It’s not fair - why does time speed up when you’re older?
- Credit: Archant
Birthday boy (almost) Keith Skipper reflects on the passing of the years...
It's official! Time really does go quicker when you haven't got so much of it.
I share this vital information while waiting for the sun to rise on my latest birthday bonanza tomorrow. It's foolish to specify which one as the number could well be out of date before I reach the end of this little diatribe.
Oh, yes, it is Mother's Sunday as well. Our two sons will be spoilt for choice and I'll feel like a party pooper. The fact I share this double date dilemma with media mogul Rupert Murdoch and former Chancellor Nigel Lawson is of little consolation.
Strange as you consider how everything else slows down when you reach a certain age. Yet birthdays appear like impatient buses to transport you rapidly over the hill. You wait all that time for one milestone to arrive …
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The greetings industry, loaded with bright young wags who forget they could be hoist with their own petcards one day, deliver little joys like: 'Remember when your hair was thin, teeth were few and cheeks were chubby? No change there, then.'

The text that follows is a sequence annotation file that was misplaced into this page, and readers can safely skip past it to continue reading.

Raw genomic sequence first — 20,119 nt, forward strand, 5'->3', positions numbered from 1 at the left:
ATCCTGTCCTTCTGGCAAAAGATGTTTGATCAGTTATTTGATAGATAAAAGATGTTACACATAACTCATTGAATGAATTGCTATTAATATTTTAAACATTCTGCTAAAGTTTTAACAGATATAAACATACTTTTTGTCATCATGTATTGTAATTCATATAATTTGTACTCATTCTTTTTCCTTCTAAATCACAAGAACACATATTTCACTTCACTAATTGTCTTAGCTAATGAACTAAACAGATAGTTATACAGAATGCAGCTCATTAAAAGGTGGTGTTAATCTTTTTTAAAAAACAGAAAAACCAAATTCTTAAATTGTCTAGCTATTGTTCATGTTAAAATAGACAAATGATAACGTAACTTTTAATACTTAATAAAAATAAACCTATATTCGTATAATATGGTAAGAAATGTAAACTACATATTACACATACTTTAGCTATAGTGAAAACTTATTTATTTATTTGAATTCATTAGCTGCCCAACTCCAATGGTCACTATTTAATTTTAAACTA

The optimist within whispers birthdays are good for you. Statistics show people who have the most live longest. The fatalist outside merely recalls asking the ticket inspector on a recent train journey if he'd like to see his senior rail card. Back came the reply: 'No thank you, sir, that won't be necessary.'
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With what can I arm myself to enliven progress into another year? Well, I do know now that every time your cup of happiness is nearly full, someone always jogs your elbow. I also accept the older a man gets the further he had to walk to school as a boy - especially through snowdrifts.
I appreciate dangers of trying to straighten out wrinkles in your socks only to discover you're not wearing any.
On with the palais glide towards the cloakroom of bewilderment.